In Wood Mirror (2010), for example, a small oval mirror is pictured on a shelf adjacent to a wooden wall panel. Photographed at such an angle that it appears to face the observer (and camera), the mirror fails to return the expected image, reflecting instead the grain of the nearby panel’s surface. In short, things are not what they appear to be in Sonntag’s deadpan humor, as objects repeatedly picture seemingly errant visions. In flic-flac #3(2009) the rectangular base of a bench is turned on its end and positioned so all but one of the metal legs of the structure appear as shadows on the wall behind, revealing depth and objecthood solely in its projected shadow. Similarly, flic-flac #1 (2009) inverts the image of a dairy creamer via its upside-down reflection onto a silver tray at the center of the composition; propped above and outside of the frame, the object’s place in the upright order of things is replaced by a topsy-turvy world of partial views, reversals, and unexpected likenesses. The resulting condition of imitation, inversion, and doubling in Sonntag’s work demonstrates the possibility that our daily perception is always ready to be untethered and split into contradictory, associative signification. By working largely in diptychs, triptychs, or 35mm slide series, Sonntag’s logic of the image is clearly one of version and variation as her highly constructed images cluster into groupings for comparison, recalling not only Richter’s series but also the photographic series of Peter Fischli and David Weiss. The regular use of slide projections in her installations takes the anticipation, pleasure, and built-in anxiety of the slide carousel and makes repetition central to Sonntag’s work. The low whir of the device creates an immediately sculptural presence, while the click and rotation promises a next image and return. Destabilizing not only the depicted objects but also the stasis of photography, Sonntag employs the loop-effect of the slide projector to continually re-inscribe her ongoing interest in rupturing perception and representation. The unease that results in Sonntag’s work claims a space of separation and reiteration that invokes nothing so much as Jacques Lacan’s psychoanalytic theory of the “mirror stage”. As Lacan clarifies in his seminar on “The ego in Freud’s theory and in the technique of psychoanalysis”: “What did I try to get across with the mirror stage? That whatever in man is loosened up, fragmented, anarchic, establishes its relation to his perceptions on a plane with a completely original tension... Now, he only perceives the unity of this specific image from the outside, and in an anticipated manner. Because of this double relation which he has with himself, all the objects of his world are always structured around the wandering shadow of his own ego... The object is never for him definitively the final object, except in exceptional experiences. But it thus appears in the guise of an object from which man is irremediably separated...”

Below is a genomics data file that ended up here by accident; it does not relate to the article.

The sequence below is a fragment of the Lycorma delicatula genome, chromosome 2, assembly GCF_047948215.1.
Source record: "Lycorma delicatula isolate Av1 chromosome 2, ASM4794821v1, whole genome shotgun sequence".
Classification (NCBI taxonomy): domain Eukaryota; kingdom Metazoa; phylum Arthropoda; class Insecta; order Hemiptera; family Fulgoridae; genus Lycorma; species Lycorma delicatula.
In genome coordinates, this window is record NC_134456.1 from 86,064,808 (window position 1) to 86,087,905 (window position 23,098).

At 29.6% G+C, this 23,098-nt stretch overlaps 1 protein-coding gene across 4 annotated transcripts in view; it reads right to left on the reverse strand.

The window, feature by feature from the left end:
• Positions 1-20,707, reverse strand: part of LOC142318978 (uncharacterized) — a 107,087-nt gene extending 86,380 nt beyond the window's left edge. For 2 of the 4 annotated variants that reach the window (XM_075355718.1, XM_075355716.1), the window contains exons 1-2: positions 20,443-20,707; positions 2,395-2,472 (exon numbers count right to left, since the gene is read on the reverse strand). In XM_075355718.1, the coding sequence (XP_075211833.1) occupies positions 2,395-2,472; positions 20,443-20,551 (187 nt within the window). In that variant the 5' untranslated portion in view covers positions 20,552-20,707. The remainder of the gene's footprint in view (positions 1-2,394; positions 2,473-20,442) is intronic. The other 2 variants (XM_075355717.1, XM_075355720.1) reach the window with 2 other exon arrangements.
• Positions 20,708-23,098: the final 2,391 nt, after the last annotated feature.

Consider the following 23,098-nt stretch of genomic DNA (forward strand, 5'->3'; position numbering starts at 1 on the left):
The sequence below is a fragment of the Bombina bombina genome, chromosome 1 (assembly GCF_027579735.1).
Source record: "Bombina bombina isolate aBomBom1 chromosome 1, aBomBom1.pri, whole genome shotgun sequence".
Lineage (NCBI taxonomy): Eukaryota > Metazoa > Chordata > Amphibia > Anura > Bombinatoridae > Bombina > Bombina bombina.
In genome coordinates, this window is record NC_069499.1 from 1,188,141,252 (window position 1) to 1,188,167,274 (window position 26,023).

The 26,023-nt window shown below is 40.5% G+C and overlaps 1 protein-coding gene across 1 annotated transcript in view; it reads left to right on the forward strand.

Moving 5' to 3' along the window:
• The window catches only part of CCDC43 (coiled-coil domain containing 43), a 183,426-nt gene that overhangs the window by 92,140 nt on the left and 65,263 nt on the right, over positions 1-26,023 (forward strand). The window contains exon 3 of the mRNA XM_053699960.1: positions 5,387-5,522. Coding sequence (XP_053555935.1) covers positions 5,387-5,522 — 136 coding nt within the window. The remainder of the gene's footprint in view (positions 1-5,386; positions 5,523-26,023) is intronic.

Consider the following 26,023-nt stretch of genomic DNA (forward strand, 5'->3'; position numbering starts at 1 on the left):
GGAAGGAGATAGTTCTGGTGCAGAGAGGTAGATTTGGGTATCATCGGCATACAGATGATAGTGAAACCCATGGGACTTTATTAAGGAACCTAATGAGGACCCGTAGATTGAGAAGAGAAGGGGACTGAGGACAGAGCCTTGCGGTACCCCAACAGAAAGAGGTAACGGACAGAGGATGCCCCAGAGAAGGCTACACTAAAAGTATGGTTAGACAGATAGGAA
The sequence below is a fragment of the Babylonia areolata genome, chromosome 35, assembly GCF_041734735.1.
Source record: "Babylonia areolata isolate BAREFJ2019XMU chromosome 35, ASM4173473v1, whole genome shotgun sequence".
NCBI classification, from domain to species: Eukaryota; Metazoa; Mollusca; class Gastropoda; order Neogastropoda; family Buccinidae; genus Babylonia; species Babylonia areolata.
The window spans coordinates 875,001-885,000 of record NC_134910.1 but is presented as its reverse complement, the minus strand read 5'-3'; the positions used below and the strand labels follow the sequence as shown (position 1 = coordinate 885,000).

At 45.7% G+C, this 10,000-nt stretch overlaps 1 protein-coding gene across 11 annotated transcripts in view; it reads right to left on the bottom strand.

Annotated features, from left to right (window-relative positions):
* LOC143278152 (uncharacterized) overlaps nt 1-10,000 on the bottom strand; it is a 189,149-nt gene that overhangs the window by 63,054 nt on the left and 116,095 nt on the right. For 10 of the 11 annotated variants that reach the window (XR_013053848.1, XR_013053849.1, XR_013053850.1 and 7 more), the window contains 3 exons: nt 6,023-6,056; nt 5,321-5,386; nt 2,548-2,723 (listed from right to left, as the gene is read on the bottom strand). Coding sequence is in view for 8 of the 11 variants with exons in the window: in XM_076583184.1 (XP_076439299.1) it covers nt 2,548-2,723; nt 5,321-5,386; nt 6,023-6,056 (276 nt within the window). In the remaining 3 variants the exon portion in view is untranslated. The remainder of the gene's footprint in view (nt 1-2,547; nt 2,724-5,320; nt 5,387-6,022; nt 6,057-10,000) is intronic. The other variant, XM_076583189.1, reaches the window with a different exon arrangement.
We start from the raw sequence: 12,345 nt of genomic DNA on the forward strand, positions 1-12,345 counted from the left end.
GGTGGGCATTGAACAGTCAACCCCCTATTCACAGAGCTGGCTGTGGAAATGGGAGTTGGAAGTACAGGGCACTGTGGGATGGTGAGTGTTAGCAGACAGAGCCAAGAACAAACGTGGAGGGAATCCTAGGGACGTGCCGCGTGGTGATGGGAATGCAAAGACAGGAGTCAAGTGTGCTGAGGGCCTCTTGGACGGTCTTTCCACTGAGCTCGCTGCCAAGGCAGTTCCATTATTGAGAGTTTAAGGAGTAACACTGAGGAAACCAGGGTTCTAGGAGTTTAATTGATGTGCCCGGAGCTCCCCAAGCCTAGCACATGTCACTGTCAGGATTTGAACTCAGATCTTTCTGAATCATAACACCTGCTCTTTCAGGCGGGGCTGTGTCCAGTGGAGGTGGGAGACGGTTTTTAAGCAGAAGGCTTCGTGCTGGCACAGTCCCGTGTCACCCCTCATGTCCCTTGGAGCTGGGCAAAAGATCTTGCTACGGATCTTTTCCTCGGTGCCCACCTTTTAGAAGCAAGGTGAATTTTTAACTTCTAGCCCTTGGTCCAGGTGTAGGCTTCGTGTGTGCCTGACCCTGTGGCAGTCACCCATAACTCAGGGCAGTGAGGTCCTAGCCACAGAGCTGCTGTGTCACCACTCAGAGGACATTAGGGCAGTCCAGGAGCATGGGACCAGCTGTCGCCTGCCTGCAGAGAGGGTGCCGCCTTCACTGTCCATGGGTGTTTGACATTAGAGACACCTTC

A doubling relation unfolds everywhere in Sonntag’s work. In An/Aus (2009), for example, a photographic diptych appears to show the glowing orb of a bedside lamp simply turned “on” and “off ” in imitation of its title. Drawn into the expectation of illustrative representation, however, the angles of the two images reveal themselves to be slightly at odds upon closer inspection and the light of the “on” position appears to be manipulated and artificial. The image of the bedside – our place of respite and oneiric flight – is askew and unsettled in Sonntag’s version of a double take. A related diptych, L (2008), features two piezo prints – one of a bureau and the other of a castle rising above a copse of trees. Shot in black and white, the turret of the castle tower finds its likeness in the L-shaped color image of the bureau. While the antique piece of furniture is photographed inside with daylight streaming into an empty room, the castle is shot from an angle where the upper reaches of its form most recall a flipped version of the bureau. Taking on what Lacan terms an “egomorphic” rather than “anthropomorphic” reading, the bureau – belonging as it did to the artist’s grandfather – finds its shadow double in the destination viewed from afar. The implication of a journey interrupted by detours and associative departures arises most clearly, however, in Sonntag’s installation strategies.